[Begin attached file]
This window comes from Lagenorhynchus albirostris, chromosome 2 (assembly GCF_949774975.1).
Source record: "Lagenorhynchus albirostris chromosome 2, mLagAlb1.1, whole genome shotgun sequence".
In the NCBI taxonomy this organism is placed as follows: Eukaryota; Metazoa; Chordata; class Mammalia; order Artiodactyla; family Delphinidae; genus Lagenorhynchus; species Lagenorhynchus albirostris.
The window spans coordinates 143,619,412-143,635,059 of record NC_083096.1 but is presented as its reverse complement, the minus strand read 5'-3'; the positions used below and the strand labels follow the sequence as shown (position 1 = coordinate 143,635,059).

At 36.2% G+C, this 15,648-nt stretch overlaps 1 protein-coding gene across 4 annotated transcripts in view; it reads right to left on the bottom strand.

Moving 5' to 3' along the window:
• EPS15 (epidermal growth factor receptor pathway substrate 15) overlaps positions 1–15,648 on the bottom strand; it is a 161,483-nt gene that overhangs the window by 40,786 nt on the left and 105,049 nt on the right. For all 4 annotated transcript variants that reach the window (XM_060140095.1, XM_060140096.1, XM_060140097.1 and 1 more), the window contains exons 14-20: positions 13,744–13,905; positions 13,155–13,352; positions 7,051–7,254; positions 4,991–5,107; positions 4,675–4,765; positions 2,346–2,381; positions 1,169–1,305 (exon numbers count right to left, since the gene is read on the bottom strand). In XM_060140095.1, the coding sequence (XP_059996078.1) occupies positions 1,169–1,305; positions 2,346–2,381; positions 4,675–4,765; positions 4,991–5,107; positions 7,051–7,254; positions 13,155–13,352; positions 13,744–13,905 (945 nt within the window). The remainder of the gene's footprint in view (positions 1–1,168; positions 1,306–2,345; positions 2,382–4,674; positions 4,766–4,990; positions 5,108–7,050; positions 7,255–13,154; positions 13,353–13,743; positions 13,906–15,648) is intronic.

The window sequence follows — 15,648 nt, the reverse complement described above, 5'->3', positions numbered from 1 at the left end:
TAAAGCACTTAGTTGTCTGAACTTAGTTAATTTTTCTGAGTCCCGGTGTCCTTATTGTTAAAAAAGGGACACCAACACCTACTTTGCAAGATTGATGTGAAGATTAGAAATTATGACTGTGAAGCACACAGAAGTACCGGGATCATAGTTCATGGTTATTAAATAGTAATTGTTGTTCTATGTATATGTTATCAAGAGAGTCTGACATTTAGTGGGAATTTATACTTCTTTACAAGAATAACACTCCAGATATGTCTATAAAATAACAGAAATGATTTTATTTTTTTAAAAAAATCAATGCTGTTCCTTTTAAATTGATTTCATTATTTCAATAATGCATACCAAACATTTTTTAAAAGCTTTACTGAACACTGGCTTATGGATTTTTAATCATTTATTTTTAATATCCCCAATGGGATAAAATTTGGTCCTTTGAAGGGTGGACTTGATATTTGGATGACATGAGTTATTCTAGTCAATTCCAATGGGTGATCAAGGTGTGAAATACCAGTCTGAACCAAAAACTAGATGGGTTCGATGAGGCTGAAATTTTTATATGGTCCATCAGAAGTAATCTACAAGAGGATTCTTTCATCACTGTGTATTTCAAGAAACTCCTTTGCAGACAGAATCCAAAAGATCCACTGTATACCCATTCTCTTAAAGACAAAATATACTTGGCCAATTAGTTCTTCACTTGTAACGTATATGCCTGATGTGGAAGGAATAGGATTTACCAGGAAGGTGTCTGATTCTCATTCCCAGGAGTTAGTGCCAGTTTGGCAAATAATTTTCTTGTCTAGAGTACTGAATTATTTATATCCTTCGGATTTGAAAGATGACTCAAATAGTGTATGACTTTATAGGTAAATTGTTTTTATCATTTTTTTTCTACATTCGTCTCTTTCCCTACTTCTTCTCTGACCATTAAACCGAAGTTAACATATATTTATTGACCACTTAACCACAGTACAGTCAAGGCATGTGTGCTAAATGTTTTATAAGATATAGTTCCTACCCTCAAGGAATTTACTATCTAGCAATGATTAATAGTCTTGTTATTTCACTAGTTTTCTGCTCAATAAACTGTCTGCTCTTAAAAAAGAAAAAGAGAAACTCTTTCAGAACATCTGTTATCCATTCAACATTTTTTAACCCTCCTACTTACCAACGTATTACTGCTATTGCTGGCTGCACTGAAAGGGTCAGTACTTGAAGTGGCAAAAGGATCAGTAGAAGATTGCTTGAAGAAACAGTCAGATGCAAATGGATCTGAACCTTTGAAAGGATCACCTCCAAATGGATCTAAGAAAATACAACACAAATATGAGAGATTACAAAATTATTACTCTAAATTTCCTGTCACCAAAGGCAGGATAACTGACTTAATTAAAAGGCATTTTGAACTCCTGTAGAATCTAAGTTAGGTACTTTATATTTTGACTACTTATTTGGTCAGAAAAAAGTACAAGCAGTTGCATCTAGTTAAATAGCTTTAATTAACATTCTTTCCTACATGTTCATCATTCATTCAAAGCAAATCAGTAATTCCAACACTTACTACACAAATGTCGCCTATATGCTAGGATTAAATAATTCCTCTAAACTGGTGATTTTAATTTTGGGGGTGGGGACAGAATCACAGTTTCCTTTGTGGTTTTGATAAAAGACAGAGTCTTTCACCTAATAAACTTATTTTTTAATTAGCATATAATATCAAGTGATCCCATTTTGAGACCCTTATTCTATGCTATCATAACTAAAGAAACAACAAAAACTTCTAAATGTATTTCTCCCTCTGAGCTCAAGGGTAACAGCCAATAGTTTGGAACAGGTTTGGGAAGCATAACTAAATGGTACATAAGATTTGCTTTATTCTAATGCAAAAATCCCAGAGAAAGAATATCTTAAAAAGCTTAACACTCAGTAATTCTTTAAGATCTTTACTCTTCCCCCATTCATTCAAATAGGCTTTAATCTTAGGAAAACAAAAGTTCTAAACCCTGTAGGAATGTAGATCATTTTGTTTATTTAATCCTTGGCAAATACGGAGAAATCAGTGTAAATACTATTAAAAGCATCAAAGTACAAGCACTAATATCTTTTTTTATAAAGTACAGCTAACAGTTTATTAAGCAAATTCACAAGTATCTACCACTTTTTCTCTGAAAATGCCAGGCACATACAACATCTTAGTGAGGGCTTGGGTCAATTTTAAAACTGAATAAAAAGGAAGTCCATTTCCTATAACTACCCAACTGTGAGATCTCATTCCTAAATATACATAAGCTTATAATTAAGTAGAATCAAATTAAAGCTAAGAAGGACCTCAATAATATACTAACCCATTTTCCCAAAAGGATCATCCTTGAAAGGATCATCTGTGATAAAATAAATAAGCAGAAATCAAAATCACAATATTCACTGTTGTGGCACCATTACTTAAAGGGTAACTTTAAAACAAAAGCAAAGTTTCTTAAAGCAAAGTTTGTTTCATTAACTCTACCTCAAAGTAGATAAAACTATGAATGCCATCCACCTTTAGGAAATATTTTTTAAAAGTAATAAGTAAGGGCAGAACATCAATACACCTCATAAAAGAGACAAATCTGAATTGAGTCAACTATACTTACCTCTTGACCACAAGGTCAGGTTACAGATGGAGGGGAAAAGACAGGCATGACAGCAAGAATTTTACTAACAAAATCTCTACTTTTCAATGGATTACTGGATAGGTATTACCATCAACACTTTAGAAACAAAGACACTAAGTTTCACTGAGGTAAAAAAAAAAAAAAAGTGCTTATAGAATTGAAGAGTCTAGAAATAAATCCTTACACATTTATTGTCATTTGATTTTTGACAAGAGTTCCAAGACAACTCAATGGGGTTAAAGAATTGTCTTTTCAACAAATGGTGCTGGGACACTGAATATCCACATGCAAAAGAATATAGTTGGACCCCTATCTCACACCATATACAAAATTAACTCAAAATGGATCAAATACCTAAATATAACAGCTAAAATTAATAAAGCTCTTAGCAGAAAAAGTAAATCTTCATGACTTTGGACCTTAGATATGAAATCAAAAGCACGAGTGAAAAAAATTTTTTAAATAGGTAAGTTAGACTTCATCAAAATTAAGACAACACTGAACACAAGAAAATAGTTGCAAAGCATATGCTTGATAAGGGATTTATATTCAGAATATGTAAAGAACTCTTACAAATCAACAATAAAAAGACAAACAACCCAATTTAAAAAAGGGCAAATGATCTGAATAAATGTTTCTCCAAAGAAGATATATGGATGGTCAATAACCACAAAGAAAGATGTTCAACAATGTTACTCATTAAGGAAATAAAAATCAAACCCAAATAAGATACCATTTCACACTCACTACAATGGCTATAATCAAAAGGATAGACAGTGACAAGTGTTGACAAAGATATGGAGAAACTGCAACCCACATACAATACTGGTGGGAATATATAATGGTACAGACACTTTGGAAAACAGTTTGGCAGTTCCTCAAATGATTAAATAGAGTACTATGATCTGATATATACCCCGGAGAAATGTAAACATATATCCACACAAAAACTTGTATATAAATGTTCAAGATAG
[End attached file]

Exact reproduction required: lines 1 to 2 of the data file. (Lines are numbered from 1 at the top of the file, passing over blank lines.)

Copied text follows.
This window comes from Lagenorhynchus albirostris, chromosome 2 (assembly GCF_949774975.1).
Source record: "Lagenorhynchus albirostris chromosome 2, mLagAlb1.1, whole genome shotgun sequence".